Friday, February 25, 2011

Too early to think about dollar spot?

One of our regular Golfdom emails, "Putting down roots," just went out. Karl Danneberger, Ph.D., wrote this one about dollar spot.

If you'd like to sign up for the Golfdom emails -- we have several, ranging from disease alerts to behind-the-scenes stories making the magazine -- visit and scroll down to sign up!

Dollar spot is the most prevalent disease on high quality turf in the northern temperate region of the United States. Dollar spot is most active within the temperature range of 59 to 86 degrees F with high humidity and leaf wetness. In general, warm humid days, cool nights and heavy dews are quite favorable for disease development. Although canopy moisture needs to be present, dollar spot is more severe on dry soils. Given the wide environmental conditions which dollar spot can occur makes it the centerpiece of any disease control program.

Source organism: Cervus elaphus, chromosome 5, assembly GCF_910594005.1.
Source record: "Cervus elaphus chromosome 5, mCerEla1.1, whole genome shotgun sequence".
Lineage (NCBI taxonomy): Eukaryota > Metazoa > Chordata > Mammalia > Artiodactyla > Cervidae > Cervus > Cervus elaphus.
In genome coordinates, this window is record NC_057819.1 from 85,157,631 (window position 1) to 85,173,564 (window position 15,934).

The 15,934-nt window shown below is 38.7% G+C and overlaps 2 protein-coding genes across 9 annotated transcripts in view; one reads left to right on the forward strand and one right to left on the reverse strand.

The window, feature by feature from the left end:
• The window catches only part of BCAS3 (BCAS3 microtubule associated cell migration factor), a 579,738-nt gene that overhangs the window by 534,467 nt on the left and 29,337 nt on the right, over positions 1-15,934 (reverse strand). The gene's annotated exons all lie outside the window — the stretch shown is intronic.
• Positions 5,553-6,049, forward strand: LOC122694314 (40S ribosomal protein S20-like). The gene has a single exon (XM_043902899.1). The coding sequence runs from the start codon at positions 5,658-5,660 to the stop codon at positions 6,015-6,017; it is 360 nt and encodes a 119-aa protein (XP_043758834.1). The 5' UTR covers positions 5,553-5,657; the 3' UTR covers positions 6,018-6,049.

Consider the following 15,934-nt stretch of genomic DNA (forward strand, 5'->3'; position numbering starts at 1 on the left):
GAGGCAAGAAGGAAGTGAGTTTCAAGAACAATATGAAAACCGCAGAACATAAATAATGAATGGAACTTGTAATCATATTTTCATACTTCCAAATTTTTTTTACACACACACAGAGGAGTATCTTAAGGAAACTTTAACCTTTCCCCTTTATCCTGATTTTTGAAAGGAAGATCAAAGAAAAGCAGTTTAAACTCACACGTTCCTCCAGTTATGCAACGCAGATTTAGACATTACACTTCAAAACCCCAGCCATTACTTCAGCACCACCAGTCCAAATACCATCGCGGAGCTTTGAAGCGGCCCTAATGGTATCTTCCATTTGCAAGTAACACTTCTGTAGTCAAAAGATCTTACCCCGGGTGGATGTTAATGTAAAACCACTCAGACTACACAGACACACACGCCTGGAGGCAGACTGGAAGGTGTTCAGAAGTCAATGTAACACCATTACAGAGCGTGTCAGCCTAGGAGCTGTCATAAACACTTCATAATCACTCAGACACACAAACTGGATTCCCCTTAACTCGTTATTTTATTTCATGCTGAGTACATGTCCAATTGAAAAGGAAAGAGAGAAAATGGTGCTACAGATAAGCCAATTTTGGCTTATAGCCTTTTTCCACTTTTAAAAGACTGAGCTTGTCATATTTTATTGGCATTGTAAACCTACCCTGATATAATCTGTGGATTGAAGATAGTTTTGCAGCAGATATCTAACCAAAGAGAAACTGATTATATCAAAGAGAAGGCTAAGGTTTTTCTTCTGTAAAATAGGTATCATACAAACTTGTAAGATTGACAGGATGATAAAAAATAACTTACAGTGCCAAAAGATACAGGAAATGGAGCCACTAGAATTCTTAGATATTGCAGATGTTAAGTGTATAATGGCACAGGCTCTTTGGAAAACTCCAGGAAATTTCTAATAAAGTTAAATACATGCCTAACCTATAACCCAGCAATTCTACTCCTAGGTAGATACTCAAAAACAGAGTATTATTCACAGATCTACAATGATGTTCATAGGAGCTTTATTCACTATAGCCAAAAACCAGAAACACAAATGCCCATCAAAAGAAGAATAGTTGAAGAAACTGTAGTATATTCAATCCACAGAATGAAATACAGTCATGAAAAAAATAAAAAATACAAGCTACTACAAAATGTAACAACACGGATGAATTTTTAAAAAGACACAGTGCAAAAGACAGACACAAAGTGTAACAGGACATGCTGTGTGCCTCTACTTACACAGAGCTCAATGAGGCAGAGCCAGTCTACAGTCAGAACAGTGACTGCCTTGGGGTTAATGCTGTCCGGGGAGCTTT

During winter the dollar spot fungus overwinters as dormant mycelium or sclerotial flakes. The amount present during the winter influences the arrival and severity of the disease in spring or summer. Researchers at several universities have reported that a fungicide treatment in early spring can delay the onset of dollar spot much later into the year. An application at approximately the second true mowing of the season (not counting removal of winter growth) has been effective in delaying the initiation and severity of dollar spot during the growing season. If dollar spot is a chronic problem, it may be worth experimenting with an early application.

-- Karl Danneberger, Ph.D.

No comments: